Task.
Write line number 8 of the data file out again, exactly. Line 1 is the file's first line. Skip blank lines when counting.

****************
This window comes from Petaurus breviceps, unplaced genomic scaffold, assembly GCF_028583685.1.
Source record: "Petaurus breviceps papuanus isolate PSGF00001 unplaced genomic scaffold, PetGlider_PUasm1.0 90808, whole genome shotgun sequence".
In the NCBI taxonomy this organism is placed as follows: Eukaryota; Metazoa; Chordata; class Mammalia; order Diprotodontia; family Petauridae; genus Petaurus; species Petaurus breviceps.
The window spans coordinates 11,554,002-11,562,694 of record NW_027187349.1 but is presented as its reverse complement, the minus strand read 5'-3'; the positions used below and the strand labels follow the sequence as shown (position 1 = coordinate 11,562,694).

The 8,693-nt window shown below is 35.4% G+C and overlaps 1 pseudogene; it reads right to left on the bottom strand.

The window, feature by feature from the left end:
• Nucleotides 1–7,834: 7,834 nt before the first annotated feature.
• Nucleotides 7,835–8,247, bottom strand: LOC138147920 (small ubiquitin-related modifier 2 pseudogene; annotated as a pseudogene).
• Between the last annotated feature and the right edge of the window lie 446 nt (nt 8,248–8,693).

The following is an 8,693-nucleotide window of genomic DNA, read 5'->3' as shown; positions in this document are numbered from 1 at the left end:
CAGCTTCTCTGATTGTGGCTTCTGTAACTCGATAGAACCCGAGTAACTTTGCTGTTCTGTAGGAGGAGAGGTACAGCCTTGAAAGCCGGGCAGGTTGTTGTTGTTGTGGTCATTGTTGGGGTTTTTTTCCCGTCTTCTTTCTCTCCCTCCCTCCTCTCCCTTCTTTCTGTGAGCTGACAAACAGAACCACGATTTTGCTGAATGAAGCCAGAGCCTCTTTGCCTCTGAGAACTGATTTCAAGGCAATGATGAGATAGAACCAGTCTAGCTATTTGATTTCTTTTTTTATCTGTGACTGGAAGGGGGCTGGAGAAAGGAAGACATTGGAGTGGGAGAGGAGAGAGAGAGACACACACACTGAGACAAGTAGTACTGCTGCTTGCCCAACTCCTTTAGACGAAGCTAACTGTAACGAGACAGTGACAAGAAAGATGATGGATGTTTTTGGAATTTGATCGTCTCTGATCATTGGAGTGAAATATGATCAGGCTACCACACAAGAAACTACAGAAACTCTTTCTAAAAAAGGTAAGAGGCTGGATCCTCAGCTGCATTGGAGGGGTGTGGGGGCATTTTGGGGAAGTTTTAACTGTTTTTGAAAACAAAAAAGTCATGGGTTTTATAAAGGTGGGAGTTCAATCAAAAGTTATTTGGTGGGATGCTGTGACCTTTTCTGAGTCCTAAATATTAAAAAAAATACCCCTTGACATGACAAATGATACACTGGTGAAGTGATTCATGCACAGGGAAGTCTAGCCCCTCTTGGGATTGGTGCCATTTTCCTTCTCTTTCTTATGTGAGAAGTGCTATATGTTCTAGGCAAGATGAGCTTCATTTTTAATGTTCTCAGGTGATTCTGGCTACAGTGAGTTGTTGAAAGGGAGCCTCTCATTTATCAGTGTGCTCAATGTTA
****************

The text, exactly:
• Nucleotides 7,835–8,247, bottom strand: LOC138147920 (small ubiquitin-related modifier 2 pseudogene; annotated as a pseudogene).